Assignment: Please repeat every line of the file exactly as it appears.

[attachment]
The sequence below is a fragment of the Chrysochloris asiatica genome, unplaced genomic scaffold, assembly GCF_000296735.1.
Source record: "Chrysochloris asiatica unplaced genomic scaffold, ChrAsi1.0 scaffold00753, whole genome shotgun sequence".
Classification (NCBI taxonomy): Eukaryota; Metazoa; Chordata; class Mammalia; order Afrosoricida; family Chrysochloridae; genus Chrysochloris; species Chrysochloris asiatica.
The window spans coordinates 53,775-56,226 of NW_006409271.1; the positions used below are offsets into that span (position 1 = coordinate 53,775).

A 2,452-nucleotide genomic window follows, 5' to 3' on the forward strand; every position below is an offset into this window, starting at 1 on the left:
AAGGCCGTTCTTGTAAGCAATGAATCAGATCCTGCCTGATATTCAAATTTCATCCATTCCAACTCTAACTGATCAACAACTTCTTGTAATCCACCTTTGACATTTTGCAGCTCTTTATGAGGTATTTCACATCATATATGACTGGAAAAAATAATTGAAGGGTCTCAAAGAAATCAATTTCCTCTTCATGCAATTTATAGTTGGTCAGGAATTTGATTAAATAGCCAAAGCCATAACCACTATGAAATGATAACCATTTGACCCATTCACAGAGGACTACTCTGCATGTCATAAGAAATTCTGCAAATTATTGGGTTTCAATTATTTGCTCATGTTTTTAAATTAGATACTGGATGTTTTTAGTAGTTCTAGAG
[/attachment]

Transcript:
The sequence below is a fragment of the Chrysochloris asiatica genome, unplaced genomic scaffold, assembly GCF_000296735.1.
Source record: "Chrysochloris asiatica unplaced genomic scaffold, ChrAsi1.0 scaffold00753, whole genome shotgun sequence".
Classification (NCBI taxonomy): Eukaryota; Metazoa; Chordata; class Mammalia; order Afrosoricida; family Chrysochloridae; genus Chrysochloris; species Chrysochloris asiatica.
The window spans coordinates 53,775-56,226 of NW_006409271.1; the positions used below are offsets into that span (position 1 = coordinate 53,775).

A 2,452-nucleotide genomic window follows, 5' to 3' on the forward strand; every position below is an offset into this window, starting at 1 on the left:
AAGGCCGTTCTTGTAAGCAATGAATCAGATCCTGCCTGATATTCAAATTTCATCCATTCCAACTCTAACTGATCAACAACTTCTTGTAATCCACCTTTGACATTTTGCAGCTCTTTATGAGGTATTTCACATCATATATGACTGGAAAAAATAATTGAAGGGTCTCAAAGAAATCAATTTCCTCTTCATGCAATTTATAGTTGGTCAGGAATTTGATTAAATAGCCAAAGCCATAACCACTATGAAATGATAACCATTTGACCCATTCACAGAGGACTACTCTGCATGTCATAAGAAATTCTGCAAATTATTGGGTTTCAATTATTTGCTCATGTTTTTAAATTAGATACTGGATGTTTTTAGTAGTTCTAGAG